Edge rushers Shaquil Barrett and Jason Pierre-Paul are tied for the most pressures in the playoffs with 15 apiece. If they can get after Mahomes without blitzing and the seven defenders playing coverage can keep Hill and Travis Kelce relatively in check, the Bucs will be well-placed for victory.

Will 'Playoff Lenny' deliver again?

For all the hype around their remarkable offense, the Chiefs' defense remains underrated.

It was pivotal in closing out the Super Bowl LIV win over the San Francisco 49ers and the numbers suggest it has a strong chance of frustrating Brady.

Brady has a potent group of wide receivers to target, but the Chiefs have been one of the best teams in the league at defending wideouts.

They allowed 178 receptions to opposing receivers in 2020, giving up an average of 140.3 yards per game, putting the Chiefs second in the NFL in each of those areas.

Kansas City conceded 15 receiving touchdowns to wideouts, the Chiefs ranking tied-ninth in that category.

In the playoffs, the Chiefs are allowing just 4.78 yards per pass but have been much more susceptible to the run, opponents gaining 6.03 yards per rush.

The Bucs could, therefore, have to look to their running game, led by Leonard Fournette, to have success on offense.

Earning the moniker 'Playoff Lenny', Fournette has enjoyed a stunning postseason. After averaging 46.2 yards from scrimmage in the regular season, he is putting up 104.3 yards from scrimmage per game in the playoffs.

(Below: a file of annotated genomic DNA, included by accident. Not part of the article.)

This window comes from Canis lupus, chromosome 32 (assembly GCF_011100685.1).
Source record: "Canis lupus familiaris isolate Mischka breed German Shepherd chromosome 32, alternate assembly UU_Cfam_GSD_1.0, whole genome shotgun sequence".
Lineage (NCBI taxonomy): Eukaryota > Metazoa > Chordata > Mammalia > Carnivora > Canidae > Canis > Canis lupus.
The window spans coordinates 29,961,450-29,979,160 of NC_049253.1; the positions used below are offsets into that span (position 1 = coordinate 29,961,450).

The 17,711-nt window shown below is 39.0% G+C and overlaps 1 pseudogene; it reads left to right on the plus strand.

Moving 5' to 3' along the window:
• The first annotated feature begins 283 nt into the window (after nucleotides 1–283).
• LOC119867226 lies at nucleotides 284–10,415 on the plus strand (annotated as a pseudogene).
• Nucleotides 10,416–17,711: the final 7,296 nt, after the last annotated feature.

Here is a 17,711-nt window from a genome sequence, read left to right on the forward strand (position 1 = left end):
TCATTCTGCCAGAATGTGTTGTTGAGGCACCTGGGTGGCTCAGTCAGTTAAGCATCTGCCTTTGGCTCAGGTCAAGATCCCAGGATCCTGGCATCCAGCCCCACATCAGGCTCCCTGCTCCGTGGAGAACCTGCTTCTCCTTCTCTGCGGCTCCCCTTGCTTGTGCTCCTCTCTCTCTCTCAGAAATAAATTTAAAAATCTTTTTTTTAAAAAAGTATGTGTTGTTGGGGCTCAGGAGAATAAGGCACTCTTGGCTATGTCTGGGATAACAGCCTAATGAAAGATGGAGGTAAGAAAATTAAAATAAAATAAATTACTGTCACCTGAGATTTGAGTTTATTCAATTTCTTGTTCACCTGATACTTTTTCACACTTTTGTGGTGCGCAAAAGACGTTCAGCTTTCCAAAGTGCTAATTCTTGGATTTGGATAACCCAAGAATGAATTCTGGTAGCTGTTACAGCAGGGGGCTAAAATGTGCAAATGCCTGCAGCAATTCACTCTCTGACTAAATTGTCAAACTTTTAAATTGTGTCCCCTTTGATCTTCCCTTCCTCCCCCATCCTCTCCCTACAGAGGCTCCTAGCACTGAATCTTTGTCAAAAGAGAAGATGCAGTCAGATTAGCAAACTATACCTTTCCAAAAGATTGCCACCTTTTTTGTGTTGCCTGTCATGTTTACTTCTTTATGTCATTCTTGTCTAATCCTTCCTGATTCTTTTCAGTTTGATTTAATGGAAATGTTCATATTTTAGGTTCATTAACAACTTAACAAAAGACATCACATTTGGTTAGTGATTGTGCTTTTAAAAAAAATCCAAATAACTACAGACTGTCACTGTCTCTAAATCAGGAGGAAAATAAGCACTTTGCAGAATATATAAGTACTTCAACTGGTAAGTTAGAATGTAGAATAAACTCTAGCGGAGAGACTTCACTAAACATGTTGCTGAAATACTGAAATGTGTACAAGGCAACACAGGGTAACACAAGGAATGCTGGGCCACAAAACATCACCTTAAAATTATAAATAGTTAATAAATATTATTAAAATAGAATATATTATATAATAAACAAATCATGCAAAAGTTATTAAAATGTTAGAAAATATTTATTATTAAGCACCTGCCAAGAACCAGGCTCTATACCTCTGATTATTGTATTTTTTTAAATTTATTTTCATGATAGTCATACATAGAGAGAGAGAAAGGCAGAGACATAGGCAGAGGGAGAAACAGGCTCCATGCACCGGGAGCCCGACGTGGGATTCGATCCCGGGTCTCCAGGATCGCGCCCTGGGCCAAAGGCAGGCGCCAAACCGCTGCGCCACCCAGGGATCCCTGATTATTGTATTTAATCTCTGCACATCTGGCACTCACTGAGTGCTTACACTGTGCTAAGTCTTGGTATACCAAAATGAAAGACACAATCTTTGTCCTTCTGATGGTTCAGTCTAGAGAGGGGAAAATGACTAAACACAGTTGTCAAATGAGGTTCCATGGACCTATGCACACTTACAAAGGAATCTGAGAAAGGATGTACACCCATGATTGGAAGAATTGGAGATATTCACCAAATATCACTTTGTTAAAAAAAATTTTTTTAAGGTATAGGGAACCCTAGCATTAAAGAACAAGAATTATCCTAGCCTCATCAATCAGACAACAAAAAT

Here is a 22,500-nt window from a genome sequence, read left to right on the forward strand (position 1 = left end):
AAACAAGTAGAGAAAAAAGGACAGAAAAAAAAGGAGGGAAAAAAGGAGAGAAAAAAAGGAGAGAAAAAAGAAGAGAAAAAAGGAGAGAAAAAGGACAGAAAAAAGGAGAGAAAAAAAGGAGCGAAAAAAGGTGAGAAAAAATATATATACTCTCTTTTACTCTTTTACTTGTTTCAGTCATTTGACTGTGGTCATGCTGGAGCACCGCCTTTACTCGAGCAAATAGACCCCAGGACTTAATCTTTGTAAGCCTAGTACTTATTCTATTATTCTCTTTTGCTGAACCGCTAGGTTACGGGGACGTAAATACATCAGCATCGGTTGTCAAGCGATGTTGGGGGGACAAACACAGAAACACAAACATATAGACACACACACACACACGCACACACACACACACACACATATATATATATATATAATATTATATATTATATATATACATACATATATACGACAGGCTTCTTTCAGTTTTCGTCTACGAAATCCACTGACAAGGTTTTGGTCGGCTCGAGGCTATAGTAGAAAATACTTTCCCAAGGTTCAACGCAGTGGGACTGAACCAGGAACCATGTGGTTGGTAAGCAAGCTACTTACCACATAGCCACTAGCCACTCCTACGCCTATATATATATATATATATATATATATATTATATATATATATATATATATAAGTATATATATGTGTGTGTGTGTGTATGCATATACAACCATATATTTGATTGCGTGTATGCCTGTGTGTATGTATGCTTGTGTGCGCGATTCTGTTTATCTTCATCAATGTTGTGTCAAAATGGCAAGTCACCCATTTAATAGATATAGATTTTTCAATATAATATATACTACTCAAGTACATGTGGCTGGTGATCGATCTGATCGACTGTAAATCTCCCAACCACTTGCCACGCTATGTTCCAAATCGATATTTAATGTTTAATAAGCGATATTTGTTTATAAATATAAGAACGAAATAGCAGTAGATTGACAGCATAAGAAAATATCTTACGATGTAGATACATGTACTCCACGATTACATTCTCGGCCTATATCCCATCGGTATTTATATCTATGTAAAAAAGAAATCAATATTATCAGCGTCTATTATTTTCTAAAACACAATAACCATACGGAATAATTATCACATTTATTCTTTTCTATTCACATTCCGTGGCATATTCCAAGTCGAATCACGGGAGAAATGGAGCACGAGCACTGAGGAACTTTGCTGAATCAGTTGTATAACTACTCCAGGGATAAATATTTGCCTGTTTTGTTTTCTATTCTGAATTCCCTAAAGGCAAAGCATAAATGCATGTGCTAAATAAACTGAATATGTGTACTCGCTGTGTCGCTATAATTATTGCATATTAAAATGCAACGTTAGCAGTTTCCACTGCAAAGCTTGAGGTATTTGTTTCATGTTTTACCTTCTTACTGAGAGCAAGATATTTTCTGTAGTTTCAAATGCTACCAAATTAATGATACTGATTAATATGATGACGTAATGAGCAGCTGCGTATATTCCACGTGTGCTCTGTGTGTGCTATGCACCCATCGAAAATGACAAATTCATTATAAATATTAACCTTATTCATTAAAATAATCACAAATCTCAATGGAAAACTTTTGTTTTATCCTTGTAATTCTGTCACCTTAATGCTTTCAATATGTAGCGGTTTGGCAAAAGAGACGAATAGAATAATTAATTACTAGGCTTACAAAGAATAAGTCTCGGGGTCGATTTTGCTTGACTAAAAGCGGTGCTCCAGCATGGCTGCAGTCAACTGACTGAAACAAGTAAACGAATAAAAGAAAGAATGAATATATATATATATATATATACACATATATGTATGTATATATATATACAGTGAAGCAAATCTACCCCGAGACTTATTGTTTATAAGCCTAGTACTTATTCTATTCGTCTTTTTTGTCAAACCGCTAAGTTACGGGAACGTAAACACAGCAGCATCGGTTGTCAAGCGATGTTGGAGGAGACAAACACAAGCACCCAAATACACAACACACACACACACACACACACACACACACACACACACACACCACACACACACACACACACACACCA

The run game might not be the first thing that comes to mind when looking at how to beat the Chiefs but, should Kansas City keep the receivers under wraps, the Bucs might have to turn to it.

Bucs must stand tall in the red zone

Regardless of what the Buccaneers do on offense, they will likely be fighting an uphill battle if they cannot end their recent struggles making red-zone stops.

In their last six games, the Buccaneers have allowed scores on all 19 of their opponents' drives inside the 20-yard line (12 touchdowns and seven field goals).

Looking solely at their three postseason games, the Bucs have given up scores on all 10 red-zone drives, with the breakdown of those a little more even with six touchdowns and four field goals.

Keeping the Chiefs to the latter will be crucial but that is easier said than done.

The Chiefs scored touchdowns on 57.8 per cent of their red-zone possessions in the regular season. That number ranked 16th in the NFL but it has ballooned to 73.1 in the playoffs as they have scored touchdowns on 19 of 26 trips inside the 20.

Kansas City turned a potentially mouth-watering AFC Championship Game with the Buffalo Bills into a mismatch by scoring on five of their six red-zone possessions, only failing to score on the final one because Mahomes took a knee to run out the clock.

If the Bucs cannot stop the Chiefs from being similarly clinical on Sunday, the Lombardi Trophy will again be making the journey back to Arrowhead Stadium.